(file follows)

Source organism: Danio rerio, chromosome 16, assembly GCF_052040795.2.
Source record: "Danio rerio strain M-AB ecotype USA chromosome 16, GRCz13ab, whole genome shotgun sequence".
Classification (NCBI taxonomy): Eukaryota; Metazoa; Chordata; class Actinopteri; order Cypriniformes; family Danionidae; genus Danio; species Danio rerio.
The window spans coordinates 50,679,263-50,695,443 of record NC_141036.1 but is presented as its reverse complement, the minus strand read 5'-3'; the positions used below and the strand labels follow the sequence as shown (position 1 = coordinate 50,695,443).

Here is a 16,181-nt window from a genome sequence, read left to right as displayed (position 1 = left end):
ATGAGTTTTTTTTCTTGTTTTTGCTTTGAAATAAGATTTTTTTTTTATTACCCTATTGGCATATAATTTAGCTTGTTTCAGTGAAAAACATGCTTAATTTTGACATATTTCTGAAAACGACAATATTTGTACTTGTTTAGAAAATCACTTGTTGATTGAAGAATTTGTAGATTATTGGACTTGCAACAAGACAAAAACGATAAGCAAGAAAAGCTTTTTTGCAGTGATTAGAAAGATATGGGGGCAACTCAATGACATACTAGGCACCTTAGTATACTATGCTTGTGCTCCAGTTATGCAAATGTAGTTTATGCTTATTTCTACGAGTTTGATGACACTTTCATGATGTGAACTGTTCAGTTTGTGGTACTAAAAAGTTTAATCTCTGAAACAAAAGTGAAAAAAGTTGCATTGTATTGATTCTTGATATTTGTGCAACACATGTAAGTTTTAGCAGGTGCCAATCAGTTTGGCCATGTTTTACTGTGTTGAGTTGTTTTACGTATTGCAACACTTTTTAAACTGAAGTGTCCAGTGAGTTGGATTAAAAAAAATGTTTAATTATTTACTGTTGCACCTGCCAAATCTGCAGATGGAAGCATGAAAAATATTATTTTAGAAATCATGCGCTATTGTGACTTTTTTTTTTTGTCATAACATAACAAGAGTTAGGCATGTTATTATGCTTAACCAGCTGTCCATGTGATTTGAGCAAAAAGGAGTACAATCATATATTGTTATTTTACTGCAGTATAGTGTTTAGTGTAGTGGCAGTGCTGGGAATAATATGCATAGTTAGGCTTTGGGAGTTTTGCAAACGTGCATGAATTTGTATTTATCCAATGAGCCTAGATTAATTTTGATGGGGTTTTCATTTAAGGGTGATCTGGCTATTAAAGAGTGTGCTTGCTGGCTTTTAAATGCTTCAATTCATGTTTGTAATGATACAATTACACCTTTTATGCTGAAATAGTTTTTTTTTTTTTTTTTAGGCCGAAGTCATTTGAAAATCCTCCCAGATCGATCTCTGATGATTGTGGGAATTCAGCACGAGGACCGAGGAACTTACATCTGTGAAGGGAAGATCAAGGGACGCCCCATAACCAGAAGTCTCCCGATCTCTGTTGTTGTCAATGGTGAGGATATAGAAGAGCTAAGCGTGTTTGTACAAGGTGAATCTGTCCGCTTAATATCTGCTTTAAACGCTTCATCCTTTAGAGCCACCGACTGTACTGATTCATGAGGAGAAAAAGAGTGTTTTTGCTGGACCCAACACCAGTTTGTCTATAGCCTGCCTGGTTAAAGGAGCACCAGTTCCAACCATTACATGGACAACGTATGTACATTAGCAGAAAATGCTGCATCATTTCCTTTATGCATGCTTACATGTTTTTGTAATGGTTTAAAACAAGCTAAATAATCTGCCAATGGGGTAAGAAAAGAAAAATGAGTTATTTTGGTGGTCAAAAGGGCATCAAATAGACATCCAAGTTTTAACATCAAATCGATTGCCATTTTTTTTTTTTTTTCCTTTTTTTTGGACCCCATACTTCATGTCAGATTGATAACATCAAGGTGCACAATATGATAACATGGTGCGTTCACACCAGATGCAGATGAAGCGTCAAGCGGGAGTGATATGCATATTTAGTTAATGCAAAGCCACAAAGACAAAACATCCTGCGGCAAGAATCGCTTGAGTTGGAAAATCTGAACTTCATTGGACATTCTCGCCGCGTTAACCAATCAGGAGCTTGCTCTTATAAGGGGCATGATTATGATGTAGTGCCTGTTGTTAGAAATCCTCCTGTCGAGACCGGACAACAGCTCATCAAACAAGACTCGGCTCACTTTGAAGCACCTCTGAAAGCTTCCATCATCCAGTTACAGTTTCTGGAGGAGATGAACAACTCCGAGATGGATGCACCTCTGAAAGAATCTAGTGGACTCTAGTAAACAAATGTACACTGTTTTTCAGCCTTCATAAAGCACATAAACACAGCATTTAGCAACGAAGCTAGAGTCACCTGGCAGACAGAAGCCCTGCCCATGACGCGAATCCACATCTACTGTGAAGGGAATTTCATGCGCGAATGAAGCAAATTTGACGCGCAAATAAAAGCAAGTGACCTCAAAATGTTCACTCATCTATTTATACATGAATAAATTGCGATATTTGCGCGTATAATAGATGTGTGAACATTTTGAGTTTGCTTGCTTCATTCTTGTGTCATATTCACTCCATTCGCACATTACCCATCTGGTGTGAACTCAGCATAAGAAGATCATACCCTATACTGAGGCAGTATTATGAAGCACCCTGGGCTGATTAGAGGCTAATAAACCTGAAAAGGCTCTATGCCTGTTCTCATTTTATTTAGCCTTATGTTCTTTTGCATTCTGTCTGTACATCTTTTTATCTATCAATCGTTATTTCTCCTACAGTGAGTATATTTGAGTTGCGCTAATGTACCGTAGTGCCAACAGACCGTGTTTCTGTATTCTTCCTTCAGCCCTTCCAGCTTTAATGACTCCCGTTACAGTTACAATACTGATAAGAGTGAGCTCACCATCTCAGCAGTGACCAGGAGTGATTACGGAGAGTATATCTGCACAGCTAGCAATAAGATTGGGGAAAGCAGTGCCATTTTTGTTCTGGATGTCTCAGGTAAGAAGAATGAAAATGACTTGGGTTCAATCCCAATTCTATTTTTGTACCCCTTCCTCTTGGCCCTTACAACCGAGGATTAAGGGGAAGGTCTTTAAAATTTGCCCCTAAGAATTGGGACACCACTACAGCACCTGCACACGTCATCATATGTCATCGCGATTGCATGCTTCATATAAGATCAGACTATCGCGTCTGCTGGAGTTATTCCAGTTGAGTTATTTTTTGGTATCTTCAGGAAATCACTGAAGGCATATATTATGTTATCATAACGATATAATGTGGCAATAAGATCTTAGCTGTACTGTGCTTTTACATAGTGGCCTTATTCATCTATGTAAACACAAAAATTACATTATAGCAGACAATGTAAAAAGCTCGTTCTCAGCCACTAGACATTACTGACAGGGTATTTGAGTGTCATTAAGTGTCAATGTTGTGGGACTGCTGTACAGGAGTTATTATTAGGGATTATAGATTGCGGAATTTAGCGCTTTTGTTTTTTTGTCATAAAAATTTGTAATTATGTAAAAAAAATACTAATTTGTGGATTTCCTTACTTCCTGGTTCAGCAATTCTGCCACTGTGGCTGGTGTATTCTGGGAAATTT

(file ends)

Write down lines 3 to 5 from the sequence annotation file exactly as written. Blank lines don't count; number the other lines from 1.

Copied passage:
Classification (NCBI taxonomy): Eukaryota; Metazoa; Chordata; class Actinopteri; order Cypriniformes; family Danionidae; genus Danio; species Danio rerio.
The window spans coordinates 50,679,263-50,695,443 of record NC_141036.1 but is presented as its reverse complement, the minus strand read 5'-3'; the positions used below and the strand labels follow the sequence as shown (position 1 = coordinate 50,695,443).

Here is a 16,181-nt window from a genome sequence, read left to right as displayed (position 1 = left end):